There are risks of side effects, as well, including among children. A 2009 U.S. study compared health outcomes for children between 6 months and age 18 who did and did not get annual flu shots over eight consecutive flu seasons and found that children who had received inactivated influenza vaccinations had a three times higher risk of influenza-related hospitalization, with asthmatic children at greatest risk.9
This evidence suggests that annual flu shots may lead to reduced protection against influenza and even increase risks for coming down with influenza.10
Study Bias High Among Vaccine Studies in Elderly
The featured study is important, in part, because it attempted to eliminate bias that has been widespread among previous research into flu vaccines among the elderly.
For instance, a 2006 study found seniors who received influenza vaccines had a 44% reduced risk of dying during flu season compared to unvaccinated seniors, which sounds promising, until you learn that those who were vaccinated were also 61% less likely to die before the flu season ever started — a finding attributed to the "healthy user" effect.11,12
“The reductions in risk before influenza season indicate preferential receipt of vaccine by relatively healthy seniors,” the researchers noted. “In this study, the magnitude of the bias demonstrated by the associations before the influenza season was sufficient to account entirely for the associations observed during influenza season.”13
A 2019 systematic review published in the journal Vaccine also found evidence of widespread bias. Out of 22 studies, 9% were found to be at moderate risk of bias, 59% were at serious risk of bias and 32% were at critical risk of bias. “For all-cause hospitalization outcomes, we found a wide range of results, mostly deemed at serious risk of bias,” the researchers noted.14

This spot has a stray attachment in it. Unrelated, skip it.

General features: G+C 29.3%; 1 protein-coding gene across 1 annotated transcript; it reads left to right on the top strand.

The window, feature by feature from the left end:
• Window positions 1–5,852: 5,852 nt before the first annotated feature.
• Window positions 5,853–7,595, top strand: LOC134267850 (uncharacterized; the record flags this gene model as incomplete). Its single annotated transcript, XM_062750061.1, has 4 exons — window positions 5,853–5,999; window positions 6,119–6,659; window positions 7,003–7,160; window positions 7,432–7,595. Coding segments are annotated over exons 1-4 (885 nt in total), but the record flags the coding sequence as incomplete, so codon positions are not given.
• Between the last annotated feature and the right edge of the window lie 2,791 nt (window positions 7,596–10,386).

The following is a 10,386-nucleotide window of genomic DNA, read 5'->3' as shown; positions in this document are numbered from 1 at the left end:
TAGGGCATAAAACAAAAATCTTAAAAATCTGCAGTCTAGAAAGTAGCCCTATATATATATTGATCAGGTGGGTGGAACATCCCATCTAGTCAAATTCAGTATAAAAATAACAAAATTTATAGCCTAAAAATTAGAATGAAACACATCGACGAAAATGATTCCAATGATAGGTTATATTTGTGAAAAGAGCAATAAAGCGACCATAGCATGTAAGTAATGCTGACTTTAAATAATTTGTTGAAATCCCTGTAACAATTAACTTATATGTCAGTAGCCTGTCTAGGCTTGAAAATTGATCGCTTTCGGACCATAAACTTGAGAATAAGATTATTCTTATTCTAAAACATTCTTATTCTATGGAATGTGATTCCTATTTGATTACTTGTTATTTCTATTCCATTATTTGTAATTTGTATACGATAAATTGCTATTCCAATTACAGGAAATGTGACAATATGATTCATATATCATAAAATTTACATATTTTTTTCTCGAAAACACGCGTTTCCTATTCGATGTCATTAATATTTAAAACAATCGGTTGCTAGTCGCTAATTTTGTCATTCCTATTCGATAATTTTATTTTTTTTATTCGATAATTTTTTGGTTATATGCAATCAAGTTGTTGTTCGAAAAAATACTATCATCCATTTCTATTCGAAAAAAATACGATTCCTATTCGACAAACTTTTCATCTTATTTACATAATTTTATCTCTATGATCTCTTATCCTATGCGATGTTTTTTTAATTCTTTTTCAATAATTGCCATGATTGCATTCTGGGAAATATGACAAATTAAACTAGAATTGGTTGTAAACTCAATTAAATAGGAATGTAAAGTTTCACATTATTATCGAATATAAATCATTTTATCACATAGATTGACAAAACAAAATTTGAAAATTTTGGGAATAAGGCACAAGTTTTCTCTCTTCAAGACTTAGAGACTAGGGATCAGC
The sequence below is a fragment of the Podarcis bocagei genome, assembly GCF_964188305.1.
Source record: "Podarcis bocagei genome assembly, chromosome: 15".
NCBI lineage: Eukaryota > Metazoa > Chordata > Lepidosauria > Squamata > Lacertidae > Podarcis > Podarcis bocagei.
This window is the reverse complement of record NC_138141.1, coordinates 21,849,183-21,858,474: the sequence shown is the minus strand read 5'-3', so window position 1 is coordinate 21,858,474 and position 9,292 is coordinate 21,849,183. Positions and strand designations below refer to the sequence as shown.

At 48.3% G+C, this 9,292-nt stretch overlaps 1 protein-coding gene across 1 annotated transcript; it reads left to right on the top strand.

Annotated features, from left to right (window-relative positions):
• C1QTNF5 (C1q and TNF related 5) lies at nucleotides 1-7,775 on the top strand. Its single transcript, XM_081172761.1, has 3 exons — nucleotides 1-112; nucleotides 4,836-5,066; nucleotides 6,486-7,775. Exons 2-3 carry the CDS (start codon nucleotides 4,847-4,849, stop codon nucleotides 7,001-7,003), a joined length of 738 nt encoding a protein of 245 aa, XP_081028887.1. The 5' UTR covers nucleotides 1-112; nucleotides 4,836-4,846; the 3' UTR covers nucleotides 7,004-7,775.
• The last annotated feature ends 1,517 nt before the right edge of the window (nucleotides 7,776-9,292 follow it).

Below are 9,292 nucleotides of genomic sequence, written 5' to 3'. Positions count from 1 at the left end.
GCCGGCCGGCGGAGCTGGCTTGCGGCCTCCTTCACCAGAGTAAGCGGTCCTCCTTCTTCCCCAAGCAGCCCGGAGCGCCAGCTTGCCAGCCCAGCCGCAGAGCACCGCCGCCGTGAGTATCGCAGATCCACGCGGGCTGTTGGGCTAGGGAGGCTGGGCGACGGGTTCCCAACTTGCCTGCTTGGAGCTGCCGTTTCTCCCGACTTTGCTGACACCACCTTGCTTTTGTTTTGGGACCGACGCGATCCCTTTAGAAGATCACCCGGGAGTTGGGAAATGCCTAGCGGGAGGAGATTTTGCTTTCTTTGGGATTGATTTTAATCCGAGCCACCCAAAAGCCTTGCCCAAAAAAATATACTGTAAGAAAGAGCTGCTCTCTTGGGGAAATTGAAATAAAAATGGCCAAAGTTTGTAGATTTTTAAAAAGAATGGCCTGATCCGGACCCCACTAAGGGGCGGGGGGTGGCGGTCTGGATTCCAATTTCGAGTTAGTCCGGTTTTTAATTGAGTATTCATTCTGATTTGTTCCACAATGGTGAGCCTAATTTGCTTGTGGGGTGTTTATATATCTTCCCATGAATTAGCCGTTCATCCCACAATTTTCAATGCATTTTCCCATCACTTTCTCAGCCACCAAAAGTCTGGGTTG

Flu Vaccination’s Dismal History Among Seniors
Despite the CDC’s continued assurance that annual flu shots are the best bet for seniors to avoid getting infected with type A or B influenza, the product has a dismal history in terms of effectiveness. Research published in 2006 analyzed influenza-related mortality among the elderly population in Italy that was associated with increased vaccination coverage between 1970 and 2001.15
Researchers found that after the 1980s, there was no corresponding decline in excess deaths among the elderly, despite rising influenza vaccine uptake. According to the authors, "our study challenges current strategies to best protect the elderly against mortality, warranting the need for better controlled trials with alternative vaccination strategies."16
The Flucelvax vaccine introduced during the 2017-2018 flu season is grown in dog kidney cells rather than chicken eggs. Touted as a new-and-improved flu shot that would protect more people, U.S. Food and Drug Administration research found no significant difference between it and the conventional flu shot in protecting seniors.
While flu shots overall had only 24% effectiveness in preventing influenza-related hospitalizations in people aged 65 and older, the Flucelvax vaccine had an effectiveness rate of only 26.5% in that population.17
Health officials also frequently state that if you get the influenza vaccine, it will lessen disease severity should you get infected with type A or B influenza viruses. But a 2017 study by French researchers found such claims not to be true. Looking at data from vaccinated and unvaccinated elderly patients diagnosed with influenza, all they found was a reduction in initial headache complaints among those who had been vaccinated:18
“Compared to non-vaccinated influenza patients, those who had been vaccinated had a slightly reduced maximum temperature and presented less frequently with myalgia, shivering and headache.
In stratified analyses, the observed effect was limited to patients infected with A(H3) or type B viruses. After adjusting by age group, virus (sub)type and season, the difference remained statistically significant only for headache, which was less frequent among vaccinated individuals … Our findings reinforce the need for influenza vaccines providing better protection.”